Ever heard of a mouche? Or a jazz dot? Or jazz dab?
They’re all nicknames for the soul patch, which is that little nest of facial hair that grows between the lower lip and the chin.
Some people love the soul patch, while others have sadly tried to make it the most maligned facial hair style in history. We firmly support the views of the first group, because our mission is to celebrate facial hair in all its glory and to support our fellow bros throughout their bearding lives.
So if you’re thinking of sporting a soul patch like Howie Mandel or Johnny Depp, we say go for it!
The beauty of the soul patch is that it can be worn all by itself, or can be part of a combo with other facial hair. It can be a pencil-thin strip, a small dot, or it can be a prominent and luxuriously thick feature.
We’ll show you some of its history and what you can do with one…
Jazz musicians in the 1940s and 1950s helped to popularize soul patches. Some jazz flute players didn’t like the feeling of their bare skin beneath the lower lip touching and rubbing against their flute mouthpieces. So they grew tufts of facial hair there to provide comfort. (By contrast, some jazz trumpeters felt more comfy with their mouthpieces by growing goatees.)
The legendary Dizzy Gillespie had the most famous and recognizable soul patch at the time. Some people called it the Dizzy Gillespie beard. Gillespie himself called it his jazz dab.
The style caught on with hipsters and beatniks of the time and became associated with the cool jazz scene.
It’s not easy to trace, but the earliest written mentions of “soul patch” are from the late 1970s in National Lampoon and in Rolling Stone magazine. At that time, when John Belushi and Dan Aykroyd were developing their Blues Brothers characters on Saturday Night Live, they upped their game by bringing in high-level musicians to play with them. The music included elements of R&B and soul. Belushi borrowed some style trademarks of blues legend John Lee Hooker, especially the Ray-Ban Wayfarer sunglasses and… the soul patch.
Tom Waits was another prominent musician at the time with a soul patch. The style was gradually shifting away from its jazz roots.
The new name stuck from then on – even though Belushi ultimately ditched the mouche for The Blues Brothers movie.
The soul patch began popping up everywhere in the ‘90s. Luke Perry wore one in his role in Buffy the Vampire Slayer. Baseball catcher Mike Piazza and speed skater Apolo Ohno became famous faces with one. Even Garth Brooks got involved, taking the image well away from jazz music. It became common to see patches everywhere, even though it wasn’t always regarded with respect in the ‘90s, perhaps in part due to how people looked down on the Mall Goth and Nu Metal scenes that embraced the soul patch.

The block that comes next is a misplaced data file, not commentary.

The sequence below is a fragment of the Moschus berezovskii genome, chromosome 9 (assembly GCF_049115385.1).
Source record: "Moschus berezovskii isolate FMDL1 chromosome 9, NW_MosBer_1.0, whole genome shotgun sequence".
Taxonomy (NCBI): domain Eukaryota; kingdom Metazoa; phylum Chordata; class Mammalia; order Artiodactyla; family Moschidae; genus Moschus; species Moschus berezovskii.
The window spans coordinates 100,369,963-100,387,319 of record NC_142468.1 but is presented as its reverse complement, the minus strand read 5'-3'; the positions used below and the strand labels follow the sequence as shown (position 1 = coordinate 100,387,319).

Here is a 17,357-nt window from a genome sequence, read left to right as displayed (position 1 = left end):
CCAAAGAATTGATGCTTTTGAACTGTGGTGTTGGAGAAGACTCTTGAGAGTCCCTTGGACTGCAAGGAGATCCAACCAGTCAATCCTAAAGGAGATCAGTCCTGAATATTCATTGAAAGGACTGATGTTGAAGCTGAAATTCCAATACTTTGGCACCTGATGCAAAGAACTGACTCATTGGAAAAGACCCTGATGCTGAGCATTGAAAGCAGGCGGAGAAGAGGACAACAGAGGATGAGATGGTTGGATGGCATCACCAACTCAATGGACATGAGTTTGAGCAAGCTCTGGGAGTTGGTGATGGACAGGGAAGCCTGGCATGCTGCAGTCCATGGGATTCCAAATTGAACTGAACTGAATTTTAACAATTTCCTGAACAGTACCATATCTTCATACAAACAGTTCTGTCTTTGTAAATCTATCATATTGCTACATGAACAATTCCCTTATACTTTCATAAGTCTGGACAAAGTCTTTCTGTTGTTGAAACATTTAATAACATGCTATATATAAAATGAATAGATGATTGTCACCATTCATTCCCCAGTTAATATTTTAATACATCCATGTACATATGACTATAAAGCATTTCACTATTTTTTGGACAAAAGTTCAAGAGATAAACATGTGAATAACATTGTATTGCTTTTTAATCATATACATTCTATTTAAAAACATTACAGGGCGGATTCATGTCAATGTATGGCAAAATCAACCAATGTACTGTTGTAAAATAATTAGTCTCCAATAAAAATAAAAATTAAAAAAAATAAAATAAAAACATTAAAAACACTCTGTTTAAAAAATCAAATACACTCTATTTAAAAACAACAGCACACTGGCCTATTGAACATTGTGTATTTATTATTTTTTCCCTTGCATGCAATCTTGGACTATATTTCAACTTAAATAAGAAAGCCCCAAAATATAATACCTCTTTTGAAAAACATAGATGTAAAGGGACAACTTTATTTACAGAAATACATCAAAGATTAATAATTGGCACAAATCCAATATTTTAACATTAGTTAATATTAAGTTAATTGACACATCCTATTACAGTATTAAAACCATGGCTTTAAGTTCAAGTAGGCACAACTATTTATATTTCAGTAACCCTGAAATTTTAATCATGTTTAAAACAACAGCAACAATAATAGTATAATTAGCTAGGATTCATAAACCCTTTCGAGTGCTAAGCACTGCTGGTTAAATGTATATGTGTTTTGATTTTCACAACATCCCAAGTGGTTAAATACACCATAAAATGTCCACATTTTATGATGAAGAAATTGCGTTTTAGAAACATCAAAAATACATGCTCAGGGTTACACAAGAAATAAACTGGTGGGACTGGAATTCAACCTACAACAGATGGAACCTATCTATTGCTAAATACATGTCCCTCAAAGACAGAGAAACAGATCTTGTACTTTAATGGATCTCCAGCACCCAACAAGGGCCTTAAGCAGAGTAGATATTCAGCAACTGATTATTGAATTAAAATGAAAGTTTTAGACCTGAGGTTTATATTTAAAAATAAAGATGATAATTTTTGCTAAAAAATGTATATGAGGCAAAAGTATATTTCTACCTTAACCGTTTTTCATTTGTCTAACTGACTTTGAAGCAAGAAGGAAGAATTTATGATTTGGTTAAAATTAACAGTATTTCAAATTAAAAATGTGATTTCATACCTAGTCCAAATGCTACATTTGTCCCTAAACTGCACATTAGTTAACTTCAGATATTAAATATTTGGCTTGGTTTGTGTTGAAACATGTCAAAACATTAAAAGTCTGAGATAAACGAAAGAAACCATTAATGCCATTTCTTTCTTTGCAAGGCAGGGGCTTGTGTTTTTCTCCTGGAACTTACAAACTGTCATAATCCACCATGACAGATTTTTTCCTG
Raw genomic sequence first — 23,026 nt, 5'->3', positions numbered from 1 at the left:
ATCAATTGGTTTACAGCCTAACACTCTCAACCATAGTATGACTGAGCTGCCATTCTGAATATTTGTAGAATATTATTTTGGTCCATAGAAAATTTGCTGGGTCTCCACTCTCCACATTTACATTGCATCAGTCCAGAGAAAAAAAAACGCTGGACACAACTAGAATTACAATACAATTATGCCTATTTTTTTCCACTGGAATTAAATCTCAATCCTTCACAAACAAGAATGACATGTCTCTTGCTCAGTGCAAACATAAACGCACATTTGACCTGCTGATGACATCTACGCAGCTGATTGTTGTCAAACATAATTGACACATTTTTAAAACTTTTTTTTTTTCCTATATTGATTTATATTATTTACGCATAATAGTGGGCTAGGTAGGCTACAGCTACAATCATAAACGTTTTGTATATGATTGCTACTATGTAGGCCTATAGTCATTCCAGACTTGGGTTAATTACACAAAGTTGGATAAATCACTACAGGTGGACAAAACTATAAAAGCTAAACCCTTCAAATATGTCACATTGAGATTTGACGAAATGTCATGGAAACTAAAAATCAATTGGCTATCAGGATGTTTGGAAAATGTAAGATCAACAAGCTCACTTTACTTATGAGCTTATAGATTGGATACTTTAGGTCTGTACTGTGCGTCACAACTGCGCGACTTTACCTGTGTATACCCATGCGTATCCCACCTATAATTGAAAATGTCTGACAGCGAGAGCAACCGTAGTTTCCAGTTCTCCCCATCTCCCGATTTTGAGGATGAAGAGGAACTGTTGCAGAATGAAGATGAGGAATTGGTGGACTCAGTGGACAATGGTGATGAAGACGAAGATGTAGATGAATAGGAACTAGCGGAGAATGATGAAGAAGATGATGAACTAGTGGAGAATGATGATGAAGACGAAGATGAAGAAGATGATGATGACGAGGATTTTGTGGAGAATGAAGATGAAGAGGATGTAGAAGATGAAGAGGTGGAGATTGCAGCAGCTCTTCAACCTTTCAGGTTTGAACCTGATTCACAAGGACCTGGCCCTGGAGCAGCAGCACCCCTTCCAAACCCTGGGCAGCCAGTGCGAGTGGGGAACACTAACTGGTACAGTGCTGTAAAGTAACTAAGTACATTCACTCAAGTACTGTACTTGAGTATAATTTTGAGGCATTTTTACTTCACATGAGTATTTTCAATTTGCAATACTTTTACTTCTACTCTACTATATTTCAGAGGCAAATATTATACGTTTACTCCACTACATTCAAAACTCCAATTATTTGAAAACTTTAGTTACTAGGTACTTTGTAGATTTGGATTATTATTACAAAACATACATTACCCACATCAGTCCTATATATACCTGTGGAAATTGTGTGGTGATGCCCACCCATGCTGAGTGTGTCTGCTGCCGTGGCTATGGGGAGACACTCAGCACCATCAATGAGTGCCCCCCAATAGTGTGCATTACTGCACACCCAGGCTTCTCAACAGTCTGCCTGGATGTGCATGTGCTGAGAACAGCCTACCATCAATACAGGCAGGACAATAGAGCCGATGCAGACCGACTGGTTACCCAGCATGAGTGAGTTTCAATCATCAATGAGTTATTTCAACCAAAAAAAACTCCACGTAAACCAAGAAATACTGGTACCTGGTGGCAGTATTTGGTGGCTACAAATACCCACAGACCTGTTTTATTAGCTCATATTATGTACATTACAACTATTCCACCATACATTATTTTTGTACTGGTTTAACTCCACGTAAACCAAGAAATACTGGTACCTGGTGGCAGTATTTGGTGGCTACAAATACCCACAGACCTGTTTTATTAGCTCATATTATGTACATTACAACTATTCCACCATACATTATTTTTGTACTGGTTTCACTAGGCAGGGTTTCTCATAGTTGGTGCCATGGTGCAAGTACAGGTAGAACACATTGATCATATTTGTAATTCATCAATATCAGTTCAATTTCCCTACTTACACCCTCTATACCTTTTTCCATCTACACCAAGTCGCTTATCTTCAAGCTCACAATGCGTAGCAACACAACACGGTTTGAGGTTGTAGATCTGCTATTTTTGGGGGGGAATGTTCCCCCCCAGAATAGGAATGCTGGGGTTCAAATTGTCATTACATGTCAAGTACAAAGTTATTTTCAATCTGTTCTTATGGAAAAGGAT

But it had branched out from its roots and took hold in multiple circles.
The soul patch is still popular. People who are confident style icons or prominent figures really make them work – like Howie Mandel during his long stint as a judge on America’s Got Talent.
But anybody can wear one. Some people still haven’t gotten over their sneering since the 1990s, but if we’d listened to them, we likely wouldn’t have The Rugged Bros and the beard renaissance we love today.
Some purists will insist that a true soul patch stands alone – no sideburns, no mustache, no mutton chops, no goatee, no other facial hair of any kind. We say ignore them and do what you like. Today’s beard culture is all about self-expression, and that includes soul patches in any configuration.
A soul patch alone can look very sleek, but when other facial hair enters the arena to partner it, the elegance and ruggedness factors go way up.
There’s a soul patch style that can work for any guy.
Almost like it isn’t there at all. Grow the tiniest little triangle or strip below your lower lip, cultivate it immaculately, and remain clean shaven otherwise. Or maybe include a tiny, equally sculpted horizontal patch at the bottom of your chin to compliment it.
Who says a soul patch has to avoid the chin? Why not let yours grow in one strip or patch from your lower lip to the front of your chin?
There are so many choices, especially in mustache styles and sizes of soul patches. But we have to say David Beckham once rocked that sculpted mustache with the classic anchor-shaped chin beard and soul patch.
A classic goatee look but trim the outer parts down a bit to feature the soul patch as thicker and darker in the middle.
Johnny Depp has had this look going on for some time. The simple mustache and soul patch but with a disconnected beard running along his jawline and lower chin.
Brad Pitt sure looked suave and sexy with this. (Well, when doesn’t he?) Every part was sculpted to perfection – like him, really.
Getting the look just right takes practice, so if you’re new to this sort of thing, we recommend you let your full beard grow and then go to a professional barber with a picture of the style you want. Then listen to his/her expertise about how to keep it looking great.
If you’re going to do it yourself, still grow all your facial hair first. Then use electric beard trimmers and a razor with a lot of patience to work slowly at it. Remember to trim gently and slowly. If you trim off too much, you have to start growing all over again. Take your time and do it over a few days so you can get used to each look and get advice as you progress.
The great news is a soul patch requires almost no styling work. BUT… you can’t leave aside the regular routine of using Beard Wash, Beard Oil and a Beard Brush. Facial hair is still facial hair – even the tiniest amount – and it must be kept healthy and soft with regular beard grooming.
It’s soul time, brother! Mouche it up!
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